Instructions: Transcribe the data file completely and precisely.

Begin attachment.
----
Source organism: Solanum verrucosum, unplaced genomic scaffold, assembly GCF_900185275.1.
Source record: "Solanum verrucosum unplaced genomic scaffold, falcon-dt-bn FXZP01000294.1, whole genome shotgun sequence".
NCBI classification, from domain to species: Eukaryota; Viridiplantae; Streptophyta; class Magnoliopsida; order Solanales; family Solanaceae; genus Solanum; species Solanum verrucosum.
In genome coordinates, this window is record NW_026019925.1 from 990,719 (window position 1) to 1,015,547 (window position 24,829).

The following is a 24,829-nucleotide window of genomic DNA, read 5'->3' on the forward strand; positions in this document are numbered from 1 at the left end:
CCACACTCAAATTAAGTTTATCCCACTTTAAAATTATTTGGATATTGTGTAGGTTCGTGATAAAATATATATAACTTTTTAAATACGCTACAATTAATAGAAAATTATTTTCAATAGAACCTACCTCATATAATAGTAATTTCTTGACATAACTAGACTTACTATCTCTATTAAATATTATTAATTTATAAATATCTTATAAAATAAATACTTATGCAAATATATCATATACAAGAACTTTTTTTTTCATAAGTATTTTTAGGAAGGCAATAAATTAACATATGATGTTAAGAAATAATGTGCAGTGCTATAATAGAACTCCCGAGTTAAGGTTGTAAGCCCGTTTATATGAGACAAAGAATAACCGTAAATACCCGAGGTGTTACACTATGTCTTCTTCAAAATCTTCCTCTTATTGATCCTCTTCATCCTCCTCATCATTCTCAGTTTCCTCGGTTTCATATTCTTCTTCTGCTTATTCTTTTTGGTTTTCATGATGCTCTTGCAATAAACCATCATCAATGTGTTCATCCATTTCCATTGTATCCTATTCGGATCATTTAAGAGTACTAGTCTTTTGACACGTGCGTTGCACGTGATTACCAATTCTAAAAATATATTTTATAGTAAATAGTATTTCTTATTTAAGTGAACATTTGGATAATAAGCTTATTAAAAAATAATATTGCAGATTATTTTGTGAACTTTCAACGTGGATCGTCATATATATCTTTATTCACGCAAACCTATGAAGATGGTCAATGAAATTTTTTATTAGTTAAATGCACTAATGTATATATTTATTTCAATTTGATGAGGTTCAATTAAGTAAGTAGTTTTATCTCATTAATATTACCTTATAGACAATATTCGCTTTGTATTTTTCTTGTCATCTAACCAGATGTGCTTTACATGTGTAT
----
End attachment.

Source organism: Solanum verrucosum, unplaced genomic scaffold, assembly GCF_900185275.1.
Source record: "Solanum verrucosum unplaced genomic scaffold, falcon-dt-bn FXZP01000294.1, whole genome shotgun sequence".
NCBI classification, from domain to species: Eukaryota; Viridiplantae; Streptophyta; class Magnoliopsida; order Solanales; family Solanaceae; genus Solanum; species Solanum verrucosum.
In genome coordinates, this window is record NW_026019925.1 from 990,719 (window position 1) to 1,015,547 (window position 24,829).

The following is a 24,829-nucleotide window of genomic DNA, read 5'->3' on the forward strand; positions in this document are numbered from 1 at the left end:
CCACACTCAAATTAAGTTTATCCCACTTTAAAATTATTTGGATATTGTGTAGGTTCGTGATAAAATATATATAACTTTTTAAATACGCTACAATTAATAGAAAATTATTTTCAATAGAACCTACCTCATATAATAGTAATTTCTTGACATAACTAGACTTACTATCTCTATTAAATATTATTAATTTATAAATATCTTATAAAATAAATACTTATGCAAATATATCATATACAAGAACTTTTTTTTTCATAAGTATTTTTAGGAAGGCAATAAATTAACATATGATGTTAAGAAATAATGTGCAGTGCTATAATAGAACTCCCGAGTTAAGGTTGTAAGCCCGTTTATATGAGACAAAGAATAACCGTAAATACCCGAGGTGTTACACTATGTCTTCTTCAAAATCTTCCTCTTATTGATCCTCTTCATCCTCCTCATCATTCTCAGTTTCCTCGGTTTCATATTCTTCTTCTGCTTATTCTTTTTGGTTTTCATGATGCTCTTGCAATAAACCATCATCAATGTGTTCATCCATTTCCATTGTATCCTATTCGGATCATTTAAGAGTACTAGTCTTTTGACACGTGCGTTGCACGTGATTACCAATTCTAAAAATATATTTTATAGTAAATAGTATTTCTTATTTAAGTGAACATTTGGATAATAAGCTTATTAAAAAATAATATTGCAGATTATTTTGTGAACTTTCAACGTGGATCGTCATATATATCTTTATTCACGCAAACCTATGAAGATGGTCAATGAAATTTTTTATTAGTTAAATGCACTAATGTATATATTTATTTCAATTTGATGAGGTTCAATTAAGTAAGTAGTTTTATCTCATTAATATTACCTTATAGACAATATTCGCTTTGTATTTTTCTTGTCATCTAACCAGATGTGCTTTACATGTGTAT